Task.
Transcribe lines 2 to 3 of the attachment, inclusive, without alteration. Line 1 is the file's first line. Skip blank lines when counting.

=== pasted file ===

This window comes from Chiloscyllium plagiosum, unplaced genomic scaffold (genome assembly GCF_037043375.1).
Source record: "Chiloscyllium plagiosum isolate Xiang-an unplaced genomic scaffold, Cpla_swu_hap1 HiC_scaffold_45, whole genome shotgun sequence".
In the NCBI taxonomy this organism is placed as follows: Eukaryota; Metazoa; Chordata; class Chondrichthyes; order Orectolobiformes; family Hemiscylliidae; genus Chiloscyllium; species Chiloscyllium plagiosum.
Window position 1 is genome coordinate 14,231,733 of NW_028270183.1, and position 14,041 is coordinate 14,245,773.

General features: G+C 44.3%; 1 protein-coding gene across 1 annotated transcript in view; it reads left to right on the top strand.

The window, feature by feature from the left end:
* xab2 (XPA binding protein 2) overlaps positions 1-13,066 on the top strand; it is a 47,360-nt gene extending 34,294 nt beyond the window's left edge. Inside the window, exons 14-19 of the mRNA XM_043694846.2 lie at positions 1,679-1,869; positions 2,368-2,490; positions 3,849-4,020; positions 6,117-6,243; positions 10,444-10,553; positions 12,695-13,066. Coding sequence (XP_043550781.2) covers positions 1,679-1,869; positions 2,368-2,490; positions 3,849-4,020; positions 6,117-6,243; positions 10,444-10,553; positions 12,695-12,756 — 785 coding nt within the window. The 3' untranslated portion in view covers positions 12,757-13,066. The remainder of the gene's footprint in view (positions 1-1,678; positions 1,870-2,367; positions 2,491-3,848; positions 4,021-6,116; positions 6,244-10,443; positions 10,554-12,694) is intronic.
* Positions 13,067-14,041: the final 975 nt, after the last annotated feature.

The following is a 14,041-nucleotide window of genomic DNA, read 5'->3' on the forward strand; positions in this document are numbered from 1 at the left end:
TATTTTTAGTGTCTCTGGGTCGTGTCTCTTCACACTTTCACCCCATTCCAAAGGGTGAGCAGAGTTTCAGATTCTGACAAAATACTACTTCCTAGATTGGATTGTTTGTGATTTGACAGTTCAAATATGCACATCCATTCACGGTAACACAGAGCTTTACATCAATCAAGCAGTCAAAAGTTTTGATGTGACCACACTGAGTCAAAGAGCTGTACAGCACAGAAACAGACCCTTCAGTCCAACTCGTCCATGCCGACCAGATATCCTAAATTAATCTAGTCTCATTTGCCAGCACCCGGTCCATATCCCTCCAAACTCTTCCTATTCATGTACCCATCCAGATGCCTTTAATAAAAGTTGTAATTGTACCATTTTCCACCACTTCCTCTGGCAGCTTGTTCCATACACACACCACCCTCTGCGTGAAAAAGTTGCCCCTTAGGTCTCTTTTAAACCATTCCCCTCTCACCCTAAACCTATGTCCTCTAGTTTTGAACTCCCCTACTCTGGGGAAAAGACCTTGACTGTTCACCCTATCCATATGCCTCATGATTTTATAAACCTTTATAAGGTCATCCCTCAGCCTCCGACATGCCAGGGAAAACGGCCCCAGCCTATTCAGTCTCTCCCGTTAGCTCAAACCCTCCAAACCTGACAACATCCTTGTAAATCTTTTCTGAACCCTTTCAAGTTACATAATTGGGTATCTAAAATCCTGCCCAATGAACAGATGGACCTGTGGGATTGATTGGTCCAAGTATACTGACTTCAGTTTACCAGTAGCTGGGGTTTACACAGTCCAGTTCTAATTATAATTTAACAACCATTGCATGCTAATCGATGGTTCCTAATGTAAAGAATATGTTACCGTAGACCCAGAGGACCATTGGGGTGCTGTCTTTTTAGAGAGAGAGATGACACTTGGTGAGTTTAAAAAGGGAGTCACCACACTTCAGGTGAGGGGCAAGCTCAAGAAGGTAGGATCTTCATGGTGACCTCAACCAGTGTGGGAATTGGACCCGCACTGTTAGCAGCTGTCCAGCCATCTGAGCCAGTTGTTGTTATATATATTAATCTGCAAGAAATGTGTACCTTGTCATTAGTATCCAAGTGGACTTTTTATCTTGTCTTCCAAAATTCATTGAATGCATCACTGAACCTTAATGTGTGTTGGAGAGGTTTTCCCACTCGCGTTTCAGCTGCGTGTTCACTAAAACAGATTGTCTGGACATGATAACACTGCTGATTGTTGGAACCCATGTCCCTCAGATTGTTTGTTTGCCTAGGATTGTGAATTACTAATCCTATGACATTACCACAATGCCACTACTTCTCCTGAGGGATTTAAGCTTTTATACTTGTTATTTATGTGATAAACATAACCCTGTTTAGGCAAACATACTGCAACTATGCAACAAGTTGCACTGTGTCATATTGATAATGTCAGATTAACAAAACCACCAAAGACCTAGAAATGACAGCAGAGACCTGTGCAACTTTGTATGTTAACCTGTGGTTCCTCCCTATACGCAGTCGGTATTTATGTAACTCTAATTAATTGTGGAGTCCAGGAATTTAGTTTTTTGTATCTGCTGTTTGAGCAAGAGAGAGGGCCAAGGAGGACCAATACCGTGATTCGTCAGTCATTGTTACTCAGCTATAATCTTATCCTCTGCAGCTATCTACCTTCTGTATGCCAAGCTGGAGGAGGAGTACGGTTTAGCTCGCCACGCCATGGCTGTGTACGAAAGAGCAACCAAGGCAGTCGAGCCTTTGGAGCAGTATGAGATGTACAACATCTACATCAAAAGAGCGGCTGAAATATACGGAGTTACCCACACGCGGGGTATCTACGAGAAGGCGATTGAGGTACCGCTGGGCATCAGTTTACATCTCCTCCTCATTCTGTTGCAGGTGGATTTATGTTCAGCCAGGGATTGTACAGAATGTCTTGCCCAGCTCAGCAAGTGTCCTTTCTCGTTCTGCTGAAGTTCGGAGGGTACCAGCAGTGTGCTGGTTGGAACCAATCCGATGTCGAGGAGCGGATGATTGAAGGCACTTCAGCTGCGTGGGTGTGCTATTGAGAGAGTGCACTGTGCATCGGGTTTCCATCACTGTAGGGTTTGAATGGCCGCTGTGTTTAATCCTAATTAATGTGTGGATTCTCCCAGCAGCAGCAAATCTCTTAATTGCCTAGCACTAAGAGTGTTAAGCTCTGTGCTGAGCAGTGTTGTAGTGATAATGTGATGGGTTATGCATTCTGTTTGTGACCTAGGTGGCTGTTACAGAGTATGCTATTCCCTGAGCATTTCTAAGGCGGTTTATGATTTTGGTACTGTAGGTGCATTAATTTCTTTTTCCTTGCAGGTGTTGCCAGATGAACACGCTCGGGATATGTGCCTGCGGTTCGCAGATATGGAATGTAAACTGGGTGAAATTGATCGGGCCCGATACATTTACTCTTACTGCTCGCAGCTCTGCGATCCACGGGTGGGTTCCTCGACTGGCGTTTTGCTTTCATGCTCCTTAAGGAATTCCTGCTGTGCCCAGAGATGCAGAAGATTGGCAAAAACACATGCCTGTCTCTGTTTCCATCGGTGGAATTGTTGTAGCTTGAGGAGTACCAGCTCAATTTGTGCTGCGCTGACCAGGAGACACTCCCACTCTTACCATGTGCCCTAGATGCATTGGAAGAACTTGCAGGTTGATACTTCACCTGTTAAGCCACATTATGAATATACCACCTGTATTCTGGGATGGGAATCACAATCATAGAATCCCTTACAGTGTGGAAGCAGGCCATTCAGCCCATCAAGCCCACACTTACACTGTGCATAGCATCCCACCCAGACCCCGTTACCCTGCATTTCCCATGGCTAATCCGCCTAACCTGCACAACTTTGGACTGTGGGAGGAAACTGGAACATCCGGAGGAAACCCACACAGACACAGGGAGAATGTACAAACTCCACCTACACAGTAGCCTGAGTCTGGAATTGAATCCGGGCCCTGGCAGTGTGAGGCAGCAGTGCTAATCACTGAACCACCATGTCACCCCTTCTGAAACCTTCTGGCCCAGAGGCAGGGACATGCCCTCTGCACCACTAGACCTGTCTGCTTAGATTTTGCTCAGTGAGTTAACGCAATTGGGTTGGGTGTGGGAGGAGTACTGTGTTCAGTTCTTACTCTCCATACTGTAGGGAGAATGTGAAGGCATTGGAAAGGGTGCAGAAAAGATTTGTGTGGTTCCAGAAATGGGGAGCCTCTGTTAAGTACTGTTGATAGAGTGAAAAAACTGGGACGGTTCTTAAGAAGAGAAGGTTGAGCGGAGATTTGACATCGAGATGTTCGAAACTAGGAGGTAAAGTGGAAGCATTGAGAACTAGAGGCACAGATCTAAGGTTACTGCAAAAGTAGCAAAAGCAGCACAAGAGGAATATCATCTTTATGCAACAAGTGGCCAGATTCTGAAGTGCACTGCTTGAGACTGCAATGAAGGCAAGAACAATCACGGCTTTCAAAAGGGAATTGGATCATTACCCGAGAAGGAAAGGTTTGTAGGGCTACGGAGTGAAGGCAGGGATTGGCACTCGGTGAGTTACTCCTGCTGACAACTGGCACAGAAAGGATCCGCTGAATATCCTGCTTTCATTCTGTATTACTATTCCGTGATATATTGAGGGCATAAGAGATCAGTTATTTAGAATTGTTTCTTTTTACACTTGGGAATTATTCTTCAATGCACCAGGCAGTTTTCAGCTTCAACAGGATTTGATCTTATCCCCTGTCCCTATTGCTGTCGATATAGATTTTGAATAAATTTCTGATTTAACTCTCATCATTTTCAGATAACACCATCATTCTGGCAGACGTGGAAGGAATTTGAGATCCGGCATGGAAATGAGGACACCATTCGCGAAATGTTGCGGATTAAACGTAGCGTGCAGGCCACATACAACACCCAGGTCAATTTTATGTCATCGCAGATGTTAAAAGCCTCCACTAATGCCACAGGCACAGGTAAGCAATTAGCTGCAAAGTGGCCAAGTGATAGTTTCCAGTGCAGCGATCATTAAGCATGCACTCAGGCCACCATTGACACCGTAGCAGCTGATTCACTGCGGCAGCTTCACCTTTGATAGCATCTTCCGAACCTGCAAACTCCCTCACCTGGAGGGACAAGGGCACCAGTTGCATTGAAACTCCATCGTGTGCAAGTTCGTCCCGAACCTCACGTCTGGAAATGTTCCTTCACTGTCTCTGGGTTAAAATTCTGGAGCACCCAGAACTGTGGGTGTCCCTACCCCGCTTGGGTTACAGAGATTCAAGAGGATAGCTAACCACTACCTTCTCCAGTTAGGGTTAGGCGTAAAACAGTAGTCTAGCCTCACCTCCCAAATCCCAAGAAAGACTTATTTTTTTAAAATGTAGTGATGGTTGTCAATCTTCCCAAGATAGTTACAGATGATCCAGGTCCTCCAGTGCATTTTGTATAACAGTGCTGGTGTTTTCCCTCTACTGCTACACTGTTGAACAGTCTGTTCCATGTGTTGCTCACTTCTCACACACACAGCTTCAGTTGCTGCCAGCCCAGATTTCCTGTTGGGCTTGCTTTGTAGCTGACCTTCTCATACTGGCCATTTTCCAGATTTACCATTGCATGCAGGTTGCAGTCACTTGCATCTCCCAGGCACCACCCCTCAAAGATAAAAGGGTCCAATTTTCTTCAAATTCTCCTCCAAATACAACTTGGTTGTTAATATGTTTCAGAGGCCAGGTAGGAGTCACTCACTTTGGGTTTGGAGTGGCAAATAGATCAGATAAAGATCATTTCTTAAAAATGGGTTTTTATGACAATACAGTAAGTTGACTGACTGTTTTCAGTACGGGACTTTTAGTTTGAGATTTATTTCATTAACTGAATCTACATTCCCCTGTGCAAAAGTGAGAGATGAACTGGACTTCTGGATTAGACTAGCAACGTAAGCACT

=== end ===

Source record: "Chiloscyllium plagiosum isolate Xiang-an unplaced genomic scaffold, Cpla_swu_hap1 HiC_scaffold_45, whole genome shotgun sequence".
In the NCBI taxonomy this organism is placed as follows: Eukaryota; Metazoa; Chordata; class Chondrichthyes; order Orectolobiformes; family Hemiscylliidae; genus Chiloscyllium; species Chiloscyllium plagiosum.